RICHMOND — What's wrong with this picture: Democrats leaping to their feet to give Republican Gov. Bob McDonnell a standing ovation. The ACLU praising him. Tough-on-crime GOP legislators denouncing perhaps the most significant criminal justice initiative of the final year of his term.
Welcome to Virginia's version of Bizarro World — the 2013 General Assembly.
Mr. McDonnell opened the session by advocating legislation that would allow nonviolent felons to regain their civil rights, including the right to vote, once they finish their sentences. By doing so, he co-opted a perennial Democratic issue and clashed with conservative Republicans bent on preserving their law-and-order credentials in an election year.
"I don't agree with that approach," Delegate Robert B. Bell, Albemarle Republican and a candidate for the GOP nomination for attorney general, said minutes after Mr. McDonnell made his surprise announcement in his annual State of the Commonwealth speech. "The current system allows an individual review. If someone has gone straight and gotten their life in order, they can get their rights restored."
Virginia and Kentucky are the only two states that permanently strip felons of their rights to vote, serve on a jury, hold public office and serve as a notary public. In Virginia, the power to restore those rights lies solely with the governor.
Mr. McDonnell has made good on his promise to accelerate the process, setting a nonbinding 60-day deadline for administration officials to act on petitions. As a result, he has restored the rights of more than 4,400 felons — eclipsing the previous high mark set by his predecessor, Democrat Tim Kaine.
According to the Sentencing Project, a D.C.-based nonprofit group that advocates for sentencing reform and alternatives to prison, about 350,000 Virginia felons who have completed their sentences are barred from voting. That's second only to Florida's 1.3 million.
Despite the governor's efforts on this issue, Democrats were surprised by his plea that they support a proposed constitutional amendment to make restoration of rights even easier.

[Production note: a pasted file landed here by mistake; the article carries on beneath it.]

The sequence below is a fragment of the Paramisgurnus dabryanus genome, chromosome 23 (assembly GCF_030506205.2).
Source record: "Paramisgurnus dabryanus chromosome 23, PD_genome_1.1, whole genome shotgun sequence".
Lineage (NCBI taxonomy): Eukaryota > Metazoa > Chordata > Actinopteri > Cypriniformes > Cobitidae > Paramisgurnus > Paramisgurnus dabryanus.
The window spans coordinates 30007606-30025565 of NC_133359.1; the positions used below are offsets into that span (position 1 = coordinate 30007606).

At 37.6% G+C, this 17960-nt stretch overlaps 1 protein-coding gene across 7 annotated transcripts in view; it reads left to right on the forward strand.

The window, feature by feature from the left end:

"I was shocked," said Delegate Charnielle L. Herring of Alexandria, the state Democratic Party chairman who was among the first to stand and cheer Mr. McDonnell's announcement Wednesday night. "I knew this was an important issue to him personally, but I did not see that coming."
But Virginia governors, who are constitutionally barred from seeking re-election, typically lose clout in the final year of their term. Combine that with the fact that all 100 House of Delegates seats are up for election in November, and the proposal's approval is far from certain.
"We think it will pass the Senate," said Republican Lt. Gov. Bill Bolling, who supports the proposal and has the power to cast tie-breaking votes in the evenly divided, 40-member chamber. "The question is will we be able to get it through the House of Delegates."
Delegate Scott Lingamfelter, Prince William Republican, described his first reaction to the idea as "chilly."
"My big concern is drug crimes," he said. "People's lives are destroyed by the drug trade. There are consequences to being an offender."
Under Virginia law, crimes considered nonviolent include DUI manslaughter, extortion, child abuse, selling drugs to children and abusing the mentally ill. Mr. Bell said he has concerns about restoring rights to people convicted of those crimes without individually reviewing the cases.
Even if the General Assembly approves a change, it is just the first step. Constitutional amendments must be approved in two separate legislative sessions, with a House of Delegates election in between, so another vote would be required in 2014. Then the matter would go to the voters for approval.
By Elaine Donnelly
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